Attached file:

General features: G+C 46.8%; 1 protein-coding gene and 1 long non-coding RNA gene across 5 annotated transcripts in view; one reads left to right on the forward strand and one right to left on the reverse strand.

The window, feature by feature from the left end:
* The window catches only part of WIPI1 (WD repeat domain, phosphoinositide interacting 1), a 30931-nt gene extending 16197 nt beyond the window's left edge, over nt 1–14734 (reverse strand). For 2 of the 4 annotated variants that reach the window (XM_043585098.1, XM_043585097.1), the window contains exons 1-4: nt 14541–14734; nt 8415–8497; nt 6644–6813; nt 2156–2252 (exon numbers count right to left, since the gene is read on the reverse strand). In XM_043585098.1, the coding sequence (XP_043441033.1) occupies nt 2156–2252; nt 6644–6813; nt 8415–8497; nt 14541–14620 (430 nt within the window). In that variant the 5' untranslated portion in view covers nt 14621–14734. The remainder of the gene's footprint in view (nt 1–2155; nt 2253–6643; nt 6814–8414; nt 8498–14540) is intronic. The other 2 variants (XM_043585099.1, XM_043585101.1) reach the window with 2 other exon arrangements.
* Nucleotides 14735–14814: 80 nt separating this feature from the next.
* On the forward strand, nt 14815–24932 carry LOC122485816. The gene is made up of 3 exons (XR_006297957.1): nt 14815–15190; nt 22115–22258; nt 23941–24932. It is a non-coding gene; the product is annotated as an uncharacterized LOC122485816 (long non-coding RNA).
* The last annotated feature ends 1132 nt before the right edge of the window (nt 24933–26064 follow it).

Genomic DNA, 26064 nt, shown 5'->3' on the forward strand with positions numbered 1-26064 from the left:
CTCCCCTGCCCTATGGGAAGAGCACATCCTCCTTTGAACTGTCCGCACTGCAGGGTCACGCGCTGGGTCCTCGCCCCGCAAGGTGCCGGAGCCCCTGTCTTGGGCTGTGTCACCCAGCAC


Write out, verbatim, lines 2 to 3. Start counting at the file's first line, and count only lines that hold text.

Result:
The window, feature by feature from the left end:
* The window catches only part of WIPI1 (WD repeat domain, phosphoinositide interacting 1), a 30931-nt gene extending 16197 nt beyond the window's left edge, over nt 1–14734 (reverse strand). For 2 of the 4 annotated variants that reach the window (XM_043585098.1, XM_043585097.1), the window contains exons 1-4: nt 14541–14734; nt 8415–8497; nt 6644–6813; nt 2156–2252 (exon numbers count right to left, since the gene is read on the reverse strand). In XM_043585098.1, the coding sequence (XP_043441033.1) occupies nt 2156–2252; nt 6644–6813; nt 8415–8497; nt 14541–14620 (430 nt within the window). In that variant the 5' untranslated portion in view covers nt 14621–14734. The remainder of the gene's footprint in view (nt 1–2155; nt 2253–6643; nt 6814–8414; nt 8498–14540) is intronic. The other 2 variants (XM_043585099.1, XM_043585101.1) reach the window with 2 other exon arrangements.